Health Systems’ Scale Not Linked To Higher Revenue

Bigger isn’t necessarily better.

New data from Navigant Consulting challenge the common perception that scale will improve healthcare providers’ operations, researchers said. The report, which covered 104 highly rated health systems comprising about half of nation’s hospitals, showed that there was no correlation between higher revenues and better operating margins from 2015 to 2017.

The largest for-profit systems had steeper declines in operating income than their smaller peers, granted they started with much higher revenues. The data opposes some of the rationale that conflicts with the speeding train of mergers and acquisitions, said Jeff Goldsmith, national adviser for Navigant.

“There is no relationship at all between profitability and the size of the system,” Goldsmith said, adding that most of the health systems analyzed had AA and A credit ratings. “This flies in the face of the conventional wisdom that has driven mergers.”

Some that did the worst were roll-ups, where small struggling systems were acquired by bigger ones that wanted to dominate a market, Goldsmith added.

Two-thirds of the health systems analyzed experienced operating income declines over the three-year period. Health system operating margins dropped by 38.7% from 2015 to 2017. Not-for-profit system margins fell by 34% while for-profit system margins fell by 39%. More than a quarter lost money on operations in at least one of the three years, and 11% had negative margins throughout.

Hospitals’ expenses grew by 3 percentage points faster than their revenues, leading to a combined $6.8 billion erosion of earnings, a 44% reduction. Top-line operating revenue growth fell from 7% (2015 to 2016) to only 5.5% from (2016 to 2017).

“Overhead should go down as percentage of operations when you merge, but that isn’t necessarily the case,” Goldsmith said.

Regional differences in operating margins


Executives argue that scale is necessary in today’s environment to drive more efficient, cost-effective operations. Bundling purchasing, attracting more physicians and patients, spreading risk, and better coordinating care across the continuum require more capital and control of a diverse array of services and assets, they say.

But policy experts counter that the primary interest is padding profit margins. It’s difficult for insurers to survive without the dominant provider. They use that leverage through offer all-or-nothing contracts that inflate healthcare prices, economists contend.

“I think there is a gap between these proposed nine-figure ‘synergies’ and the realistic outcomes,” Goldsmith said.

A number of health systems have had buyer’s remorse, particularly when acquired hospitals don’t align with the systems’ overall strategy, said Thomas Fahey, partner at the law firm Nixon Peabody. They can also run into technology and data-sharing issues that can lead to inconsistent referral patterns, take on managed-care contracts that don’t yield the expected bargaining leverage, and fail to gain market share in competitive markets, he said.

Still, there is plenty of momentum for mergers and acquisitions, Fahey said.

“A lot of which is being driven by the weariness of the independent hospital,” he said.

While operating margins waned, investment returns covered up a number of operating losses in 2017. That makes for a precarious dynamic subject to the whims of the broader economy, Goldsmith said.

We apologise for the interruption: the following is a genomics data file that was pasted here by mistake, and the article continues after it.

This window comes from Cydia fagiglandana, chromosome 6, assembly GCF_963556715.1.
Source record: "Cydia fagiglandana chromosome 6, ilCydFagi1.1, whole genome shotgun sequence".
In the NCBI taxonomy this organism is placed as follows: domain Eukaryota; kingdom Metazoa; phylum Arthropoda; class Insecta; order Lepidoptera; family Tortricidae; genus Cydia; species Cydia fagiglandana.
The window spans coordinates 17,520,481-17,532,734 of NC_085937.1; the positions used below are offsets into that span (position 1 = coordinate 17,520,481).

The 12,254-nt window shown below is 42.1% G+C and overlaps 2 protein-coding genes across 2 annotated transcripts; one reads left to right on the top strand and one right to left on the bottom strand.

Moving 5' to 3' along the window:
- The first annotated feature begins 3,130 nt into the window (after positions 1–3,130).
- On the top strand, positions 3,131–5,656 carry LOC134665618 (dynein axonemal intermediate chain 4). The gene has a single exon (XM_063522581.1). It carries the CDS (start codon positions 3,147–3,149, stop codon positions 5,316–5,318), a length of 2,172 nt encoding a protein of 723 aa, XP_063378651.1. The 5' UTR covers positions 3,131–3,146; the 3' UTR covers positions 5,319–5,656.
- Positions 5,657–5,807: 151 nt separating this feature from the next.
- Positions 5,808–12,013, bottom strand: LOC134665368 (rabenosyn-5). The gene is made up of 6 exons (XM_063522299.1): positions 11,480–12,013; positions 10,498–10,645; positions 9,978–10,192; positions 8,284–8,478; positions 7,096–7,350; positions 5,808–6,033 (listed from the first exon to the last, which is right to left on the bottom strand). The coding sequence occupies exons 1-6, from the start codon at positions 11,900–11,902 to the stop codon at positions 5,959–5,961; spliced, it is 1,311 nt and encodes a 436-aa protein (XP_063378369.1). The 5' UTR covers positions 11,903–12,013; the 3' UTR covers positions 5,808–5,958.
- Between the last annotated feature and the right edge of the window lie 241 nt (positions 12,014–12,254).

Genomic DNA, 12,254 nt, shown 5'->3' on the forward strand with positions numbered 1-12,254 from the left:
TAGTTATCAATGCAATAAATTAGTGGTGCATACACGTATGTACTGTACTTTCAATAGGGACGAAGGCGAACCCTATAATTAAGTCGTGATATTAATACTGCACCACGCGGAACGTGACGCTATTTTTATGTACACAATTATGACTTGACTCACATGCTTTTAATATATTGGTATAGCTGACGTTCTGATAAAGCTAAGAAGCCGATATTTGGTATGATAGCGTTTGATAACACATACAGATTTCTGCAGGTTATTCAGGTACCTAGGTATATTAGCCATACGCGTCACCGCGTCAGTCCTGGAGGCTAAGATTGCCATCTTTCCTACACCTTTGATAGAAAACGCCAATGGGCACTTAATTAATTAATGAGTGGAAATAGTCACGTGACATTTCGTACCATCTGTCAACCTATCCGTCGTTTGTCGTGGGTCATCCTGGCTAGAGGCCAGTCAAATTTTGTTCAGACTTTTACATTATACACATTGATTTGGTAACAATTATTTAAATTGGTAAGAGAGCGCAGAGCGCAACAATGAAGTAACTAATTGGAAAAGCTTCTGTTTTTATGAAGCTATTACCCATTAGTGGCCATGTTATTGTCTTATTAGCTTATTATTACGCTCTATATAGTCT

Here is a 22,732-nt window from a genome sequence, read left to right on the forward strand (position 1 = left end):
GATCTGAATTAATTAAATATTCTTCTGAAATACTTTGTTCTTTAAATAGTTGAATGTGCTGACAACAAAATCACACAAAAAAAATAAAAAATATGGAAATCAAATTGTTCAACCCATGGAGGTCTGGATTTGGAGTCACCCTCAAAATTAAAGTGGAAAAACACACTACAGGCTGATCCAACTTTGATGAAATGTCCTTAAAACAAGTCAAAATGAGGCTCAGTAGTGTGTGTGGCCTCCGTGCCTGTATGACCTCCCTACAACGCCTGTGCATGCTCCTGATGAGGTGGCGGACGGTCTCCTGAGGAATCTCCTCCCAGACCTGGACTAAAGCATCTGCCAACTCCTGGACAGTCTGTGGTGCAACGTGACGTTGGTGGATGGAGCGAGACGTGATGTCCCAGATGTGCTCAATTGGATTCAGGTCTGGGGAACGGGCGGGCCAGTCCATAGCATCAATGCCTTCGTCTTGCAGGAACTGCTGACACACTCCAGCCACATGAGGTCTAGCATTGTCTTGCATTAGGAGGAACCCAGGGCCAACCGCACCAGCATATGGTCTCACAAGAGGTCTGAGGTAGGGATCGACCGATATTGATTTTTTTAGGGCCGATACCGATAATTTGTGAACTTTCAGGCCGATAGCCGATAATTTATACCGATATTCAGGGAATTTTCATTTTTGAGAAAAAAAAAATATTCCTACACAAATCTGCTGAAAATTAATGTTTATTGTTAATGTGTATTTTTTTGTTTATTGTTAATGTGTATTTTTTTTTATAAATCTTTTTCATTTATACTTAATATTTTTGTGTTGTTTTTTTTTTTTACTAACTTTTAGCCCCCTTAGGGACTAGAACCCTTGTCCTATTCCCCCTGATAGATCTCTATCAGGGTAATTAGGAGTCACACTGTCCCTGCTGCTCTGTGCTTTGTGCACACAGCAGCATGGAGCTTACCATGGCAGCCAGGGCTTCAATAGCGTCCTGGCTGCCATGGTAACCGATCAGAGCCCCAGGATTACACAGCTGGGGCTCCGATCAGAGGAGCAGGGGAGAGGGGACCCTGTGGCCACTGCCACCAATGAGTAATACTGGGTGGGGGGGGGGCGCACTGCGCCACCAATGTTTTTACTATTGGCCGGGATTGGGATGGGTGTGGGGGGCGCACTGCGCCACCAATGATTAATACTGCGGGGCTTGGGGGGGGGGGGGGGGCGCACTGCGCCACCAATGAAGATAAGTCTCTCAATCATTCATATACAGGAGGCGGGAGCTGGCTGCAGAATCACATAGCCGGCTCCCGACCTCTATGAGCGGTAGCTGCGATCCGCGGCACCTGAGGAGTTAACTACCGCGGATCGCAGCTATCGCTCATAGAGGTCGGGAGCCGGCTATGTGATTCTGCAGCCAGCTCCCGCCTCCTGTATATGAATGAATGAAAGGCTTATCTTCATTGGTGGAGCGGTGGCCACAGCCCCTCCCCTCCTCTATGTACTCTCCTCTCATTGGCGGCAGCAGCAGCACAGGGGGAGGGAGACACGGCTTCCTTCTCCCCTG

“When markets turn downward there are going to be a lot of naked swimmers,” he said. “2017 was a great year for investment returns that has covered up a lot of operating losses.”

Weakening demand for inpatient and surgery services has led to tighter margins. Waning reimbursement for commercially insured patients in states that didn’t expand Medicaid, reductions in Medicare payments due to the Affordable Care Act, and the failure of “value-based” contracts to deliver enough patients to offset steep upfront discounts for insurers also contributed to deteriorating balance sheets, according to the report.

For instance, hospital losses in treating Medicare patients rose from $20.1 billion in 2010 to $48.8 billion in 2016, according to American Hospital Association analyses.

Health systems weathered rising technology costs related to electronic medical record implementation. They also spent a lot of money acquiring physicians and establishing clinically integrated networks aimed at satisfying alternative payment models, according to the Navigant report. Labor shortages and bolstered benefit packages drove up labor costs while hospitals endured rising specialty drug prices. Hospitals should renegotiate contracts with vendors, eliminate duplicative layers of management, consolidate or close sub-optimal facilities, and take time to better understand physician behavior, Goldsmith said.

Health systems need to better control their referral networks, particularly those that rapidly added doctors, according to the Navigant report. They need to better schedule and coordinate care by matching referrals with health systems’ sub-acute and ambulatory services portfolios, which may result in weeding out any low-performing providers.

Despite all the hype around “value-based” care, health systems have been slow to bet on new payment models, especially any that entail downside risk. Providers would get the most bang for their buck by tailoring value-based payment models to Medicare and Medicaid beneficiaries, Goldsmith said.

“The industry is in a vulnerable position right now politically and economically and it is the challenge of management and boards to do something constructive about it,” Goldsmith said. “If they picked all the low-hanging-fruit, maybe they need to get a ladder.”

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